June 27th, 2008

searchtools.com

Search usability research findings

Whitney Quesenbery and her colleagues convey the findings of a long study about how search is used at the UK's Open University, She gave a talk at the Enterprise Search Summit, and presented more formally at the Usability Professionals’ Association conference, in June 2008

The study included search log analysis, heuristic reviews, remote and local usability testing on the search user experience, over the course of several years, and they are linked from Whitney's valuable Search Usability page.


Designing for Search: Making Information Easy(PDF) covers both search and content. It recommends focusing improvements first on the most frequent terms, the short head of search popularity. The results of tests with eyetracking "heat map" visualizations show that both students and those outside the system will scan the whole search results page, and confirm the user tests stressing the strong value of meaningful titles.


Search is now normal behavior. what do we do about that?(PDF) has a different perspective. In addition to the classic long tail frequency of search terms, it showed that the most popular search terms (the short head) remained much the same over the course of three years, though there is also some seasonal variation. Gratifyingly, because I've been saying this for a while, the need for search as a supplement to navigation went down, when the site navigation changed. The study finds that topical metadata and improving titles makes search results significantly more useful. A comparison of four search engines found significant differences in results, in particular, in the variety of top results for common terms. Only one of the four search engines hid duplicate entries, consistently had all links on the first page be appropriate, and displayed links to several different locations, rather than a single subsite or directory.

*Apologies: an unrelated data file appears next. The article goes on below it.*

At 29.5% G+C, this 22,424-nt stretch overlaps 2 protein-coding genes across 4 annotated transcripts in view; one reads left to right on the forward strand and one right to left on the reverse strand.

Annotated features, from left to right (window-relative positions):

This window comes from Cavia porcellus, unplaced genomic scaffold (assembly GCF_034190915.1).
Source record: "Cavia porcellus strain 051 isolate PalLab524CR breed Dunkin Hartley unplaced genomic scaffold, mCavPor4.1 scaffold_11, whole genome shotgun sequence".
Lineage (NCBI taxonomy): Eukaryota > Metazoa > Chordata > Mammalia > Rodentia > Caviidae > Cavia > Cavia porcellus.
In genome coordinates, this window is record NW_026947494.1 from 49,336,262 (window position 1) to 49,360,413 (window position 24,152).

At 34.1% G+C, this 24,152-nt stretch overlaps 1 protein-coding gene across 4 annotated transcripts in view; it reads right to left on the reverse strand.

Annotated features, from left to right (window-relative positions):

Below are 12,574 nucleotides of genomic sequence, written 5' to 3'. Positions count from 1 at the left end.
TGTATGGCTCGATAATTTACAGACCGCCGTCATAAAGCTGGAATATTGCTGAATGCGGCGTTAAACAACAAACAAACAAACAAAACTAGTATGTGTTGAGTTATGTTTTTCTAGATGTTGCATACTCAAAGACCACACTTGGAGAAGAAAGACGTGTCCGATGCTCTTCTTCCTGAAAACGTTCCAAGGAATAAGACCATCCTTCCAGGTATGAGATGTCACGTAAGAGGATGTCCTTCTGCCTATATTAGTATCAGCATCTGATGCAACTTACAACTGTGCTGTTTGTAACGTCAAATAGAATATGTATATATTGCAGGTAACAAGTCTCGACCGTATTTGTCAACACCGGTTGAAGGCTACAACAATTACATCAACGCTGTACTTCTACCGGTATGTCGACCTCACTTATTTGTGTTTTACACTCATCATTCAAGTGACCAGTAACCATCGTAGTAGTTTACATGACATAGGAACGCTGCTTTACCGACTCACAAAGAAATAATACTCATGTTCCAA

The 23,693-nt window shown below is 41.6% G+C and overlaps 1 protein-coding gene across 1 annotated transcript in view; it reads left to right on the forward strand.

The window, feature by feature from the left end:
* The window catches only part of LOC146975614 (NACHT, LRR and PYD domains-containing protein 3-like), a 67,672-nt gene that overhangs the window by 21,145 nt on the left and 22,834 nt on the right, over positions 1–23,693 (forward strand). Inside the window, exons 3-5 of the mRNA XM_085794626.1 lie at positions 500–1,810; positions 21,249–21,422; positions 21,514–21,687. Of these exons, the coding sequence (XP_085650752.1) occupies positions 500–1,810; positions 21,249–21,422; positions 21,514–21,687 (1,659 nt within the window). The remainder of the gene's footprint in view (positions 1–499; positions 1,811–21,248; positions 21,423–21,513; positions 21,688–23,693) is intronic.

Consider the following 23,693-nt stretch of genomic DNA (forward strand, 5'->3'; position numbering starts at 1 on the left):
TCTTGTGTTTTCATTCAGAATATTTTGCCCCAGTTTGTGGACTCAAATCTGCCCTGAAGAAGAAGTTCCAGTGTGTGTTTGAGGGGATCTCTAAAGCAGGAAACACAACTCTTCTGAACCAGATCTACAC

It's great to see more research done over time and with a large amount of data. I'm keeping a listing of what I've found at CiteULike with the tag search-interface, and planning to update my Search Usability page
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